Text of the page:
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VaxGen's AidsVax: no reply from company on inside knowledge and chimp testing

The failure of AidsVax to prevent infection with HIV - in clinical trial results published in 2003 - triggered an intense debate about the controversial product and its manufacturer, VaxGen Inc of Brisbane, California. Mail to this website, maintained by Brian Deer, shows that existing material on a VaxGen-AidsVax index is read by significant numbers. This page seeks to inform the discussion

On March 16 2003, four weeks after VaxGen revealed results of the US AidsVax trial, London's Sunday Times newspaper revealed plans for the first lawsuit against the company, alleging securities fraud. While preparing his report, Brian Deer contacted the company and, at its request, emailed his questions.

Date: Thu, 13 Mar 2003 23:03:24 +0000
From: Brian Deer
To: pbeaupre@vaxgen.com
Subject: Story for Sunday

To Pat Beaupre, VaxGen Inc

Dear Pat,

Thanks for your call. As I said in my message for Jim, I am a journalist with The Sunday Times of London and have been directed to file a story on VaxGen by 10AM GMT, 2AM Pacific. Friday 14 March.

It has been put to us that there is evidence that the directors of VaxGen were aware for some significant period prior to the
announcement on February 24 that AidsVax had not protected volunteers in the phase III trial. As a matter of fact, the company was notified of seroconversions among volunteers by a weekly, or perhaps even daily, arrangement with trial centres and could compare the data coming in with background rates for HIV among the at-risk group. Information given during company presentations surrounding the announcement in February indicated that the company had performed significant tests on blood drawn from volunteers, such that the company felt entitled to claim that a correlation had been found between apparent protection and neutralizing antibodies. Those tests would have taken some time to carry out and, again, indicate that the announcement of no significant effect in the cohort was not news to the company.

Secondly, it has been put to us that certain institutional and insider interests had prior knowledge that the trial had shown no noteworthy protection for the cohort, and were able to divest themselves of stock ahead of February 24. Among these, Vulcan Ventures has been specifically cited, and I have written to them on this point. Meanwhile, certain statements from the company and those with whom the company co-operated, including Mr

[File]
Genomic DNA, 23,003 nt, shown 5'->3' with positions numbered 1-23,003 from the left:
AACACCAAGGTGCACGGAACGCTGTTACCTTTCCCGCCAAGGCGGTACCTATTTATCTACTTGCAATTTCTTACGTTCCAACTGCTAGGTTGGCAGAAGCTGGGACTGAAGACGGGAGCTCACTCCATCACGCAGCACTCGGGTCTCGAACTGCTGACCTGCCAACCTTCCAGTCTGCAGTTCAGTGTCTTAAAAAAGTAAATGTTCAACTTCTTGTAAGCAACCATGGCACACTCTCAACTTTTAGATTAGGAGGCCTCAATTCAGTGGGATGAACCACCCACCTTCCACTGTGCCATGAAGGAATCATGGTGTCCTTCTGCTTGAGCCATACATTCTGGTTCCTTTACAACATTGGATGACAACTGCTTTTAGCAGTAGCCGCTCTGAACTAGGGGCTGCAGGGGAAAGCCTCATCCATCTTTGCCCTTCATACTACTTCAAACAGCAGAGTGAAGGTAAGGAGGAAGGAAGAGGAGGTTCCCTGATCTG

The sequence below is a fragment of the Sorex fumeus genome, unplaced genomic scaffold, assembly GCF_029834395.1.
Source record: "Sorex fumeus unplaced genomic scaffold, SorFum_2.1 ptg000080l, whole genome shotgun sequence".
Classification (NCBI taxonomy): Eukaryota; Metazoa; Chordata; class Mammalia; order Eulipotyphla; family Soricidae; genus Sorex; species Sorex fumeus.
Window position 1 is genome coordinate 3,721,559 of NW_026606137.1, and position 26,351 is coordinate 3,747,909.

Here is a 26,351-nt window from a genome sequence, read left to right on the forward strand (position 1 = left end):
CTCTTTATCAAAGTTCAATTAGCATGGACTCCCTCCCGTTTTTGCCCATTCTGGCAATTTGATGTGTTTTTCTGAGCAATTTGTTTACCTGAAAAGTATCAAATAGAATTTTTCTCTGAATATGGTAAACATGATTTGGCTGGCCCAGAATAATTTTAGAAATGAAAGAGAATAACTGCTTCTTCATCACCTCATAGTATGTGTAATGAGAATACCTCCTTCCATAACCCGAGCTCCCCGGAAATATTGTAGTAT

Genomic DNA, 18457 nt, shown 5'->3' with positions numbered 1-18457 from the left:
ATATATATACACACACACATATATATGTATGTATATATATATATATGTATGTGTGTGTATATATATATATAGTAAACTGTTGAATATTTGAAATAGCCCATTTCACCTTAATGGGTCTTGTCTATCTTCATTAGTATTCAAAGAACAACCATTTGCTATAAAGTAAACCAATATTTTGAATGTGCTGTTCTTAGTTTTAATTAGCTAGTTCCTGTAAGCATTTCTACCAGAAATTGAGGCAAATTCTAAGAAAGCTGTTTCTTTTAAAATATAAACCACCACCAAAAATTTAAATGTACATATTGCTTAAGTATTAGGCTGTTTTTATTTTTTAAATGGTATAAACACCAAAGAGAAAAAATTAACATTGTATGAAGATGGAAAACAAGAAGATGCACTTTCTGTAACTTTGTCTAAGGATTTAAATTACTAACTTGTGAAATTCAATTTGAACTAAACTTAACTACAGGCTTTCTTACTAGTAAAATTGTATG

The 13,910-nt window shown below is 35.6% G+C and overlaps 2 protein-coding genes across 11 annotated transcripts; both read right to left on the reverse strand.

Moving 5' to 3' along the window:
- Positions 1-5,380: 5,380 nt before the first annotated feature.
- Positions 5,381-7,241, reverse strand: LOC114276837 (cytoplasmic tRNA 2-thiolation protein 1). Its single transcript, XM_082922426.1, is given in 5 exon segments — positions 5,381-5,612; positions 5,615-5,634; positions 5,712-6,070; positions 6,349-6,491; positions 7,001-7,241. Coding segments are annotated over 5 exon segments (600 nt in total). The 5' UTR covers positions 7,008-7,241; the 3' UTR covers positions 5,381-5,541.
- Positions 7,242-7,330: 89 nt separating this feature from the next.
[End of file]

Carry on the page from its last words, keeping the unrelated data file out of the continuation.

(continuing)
Porter Stansberry, gave small investors the impression that success was at hand. It has been suggested to us that the advantage to insiders was improper and may be found to be unlawful.

Thirdly, it has been put to us that on critical matters investors were misled. For instance, on page 29 of the IPO prospectus of 1999 and subsequently there is a discussion of chimpanzees. The first paragraph is taken to refer to homologous testing of two chimpanzees. Although such homologous tests are regarded as of no consequence by the scientific community, it appears that the persons drafting this document gave several points of detail, but did not feel impelled to share with investors the number of chimps involved. More importantly, the second paragraph refers to very controversial tests involving alleged heterological challenge in which the relevant scientific paper, not included with the prospectus, reveals only three chimpanzees are claimed to have been protected. I understand that following these tests, their sponsor,
Genentech Inc, abandoned work on the rgp120 technology. Given the detail in these paragraphs, I wish to ask for the company's explanation for the absence of the number of animals involved, to squarely put to you that the number must have been omitted by intention, and that the aim was to deprive investors of a reasonable opportunity to assess the appropriate weight to give to these alleged experiments. I note frequent later references to chimpanzees in company pronouncements, including an investors' conference call last June, during which Dr Francis said: "Chimpanzees, since they're almost identical to humans except for hair and intelligence and maybe long arms, they are remarkable mirrors of what happens in humans."

I note from a schedule 14A report last year that Dr Francis is recorded as having personally grossed $7m from VaxGen in the first three years. Dr Berman is recorded as having grossed $5m. Is there anything VaxGen wishes to say about the appropriateness of such receipts?

I look forward to hearing from you.

With best wishes,

Brian Deer

VaxGen did not answer any of these questions.

Go to the VaxGen - AidsVax index